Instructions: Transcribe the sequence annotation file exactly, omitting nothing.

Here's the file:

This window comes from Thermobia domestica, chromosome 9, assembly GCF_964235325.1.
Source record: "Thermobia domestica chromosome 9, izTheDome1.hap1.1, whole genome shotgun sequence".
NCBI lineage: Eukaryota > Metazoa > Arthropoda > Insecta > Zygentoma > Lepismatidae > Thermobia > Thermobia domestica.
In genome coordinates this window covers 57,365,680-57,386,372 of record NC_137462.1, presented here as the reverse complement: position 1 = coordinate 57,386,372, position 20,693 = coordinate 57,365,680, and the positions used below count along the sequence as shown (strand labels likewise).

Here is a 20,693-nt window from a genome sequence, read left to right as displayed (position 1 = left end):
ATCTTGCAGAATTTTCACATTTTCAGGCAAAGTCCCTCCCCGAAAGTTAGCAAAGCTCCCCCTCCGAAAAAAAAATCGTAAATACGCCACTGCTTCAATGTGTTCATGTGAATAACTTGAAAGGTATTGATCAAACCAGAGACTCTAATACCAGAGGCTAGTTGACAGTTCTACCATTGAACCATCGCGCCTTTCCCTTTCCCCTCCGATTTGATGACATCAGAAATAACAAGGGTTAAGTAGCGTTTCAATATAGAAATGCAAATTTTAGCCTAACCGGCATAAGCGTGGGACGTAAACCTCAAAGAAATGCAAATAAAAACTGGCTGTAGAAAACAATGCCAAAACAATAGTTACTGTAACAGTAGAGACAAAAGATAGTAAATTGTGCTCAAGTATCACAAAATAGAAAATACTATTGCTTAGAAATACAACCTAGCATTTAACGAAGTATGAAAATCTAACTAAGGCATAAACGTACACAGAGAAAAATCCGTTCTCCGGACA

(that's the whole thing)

This window comes from Thermobia domestica, chromosome 9, assembly GCF_964235325.1.
Source record: "Thermobia domestica chromosome 9, izTheDome1.hap1.1, whole genome shotgun sequence".
NCBI lineage: Eukaryota > Metazoa > Arthropoda > Insecta > Zygentoma > Lepismatidae > Thermobia > Thermobia domestica.
In genome coordinates this window covers 57,365,680-57,386,372 of record NC_137462.1, presented here as the reverse complement: position 1 = coordinate 57,386,372, position 20,693 = coordinate 57,365,680, and the positions used below count along the sequence as shown (strand labels likewise).

Here is a 20,693-nt window from a genome sequence, read left to right as displayed (position 1 = left end):
ATCTTGCAGAATTTTCACATTTTCAGGCAAAGTCCCTCCCCGAAAGTTAGCAAAGCTCCCCCTCCGAAAAAAAAATCGTAAATACGCCACTGCTTCAATGTGTTCATGTGAATAACTTGAAAGGTATTGATCAAACCAGAGACTCTAATACCAGAGGCTAGTTGACAGTTCTACCATTGAACCATCGCGCCTTTCCCTTTCCCCTCCGATTTGATGACATCAGAAATAACAAGGGTTAAGTAGCGTTTCAATATAGAAATGCAAATTTTAGCCTAACCGGCATAAGCGTGGGACGTAAACCTCAAAGAAATGCAAATAAAAACTGGCTGTAGAAAACAATGCCAAAACAATAGTTACTGTAACAGTAGAGACAAAAGATAGTAAATTGTGCTCAAGTATCACAAAATAGAAAATACTATTGCTTAGAAATACAACCTAGCATTTAACGAAGTATGAAAATCTAACTAAGGCATAAACGTACACAGAGAAAAATCCGTTCTCCGGACA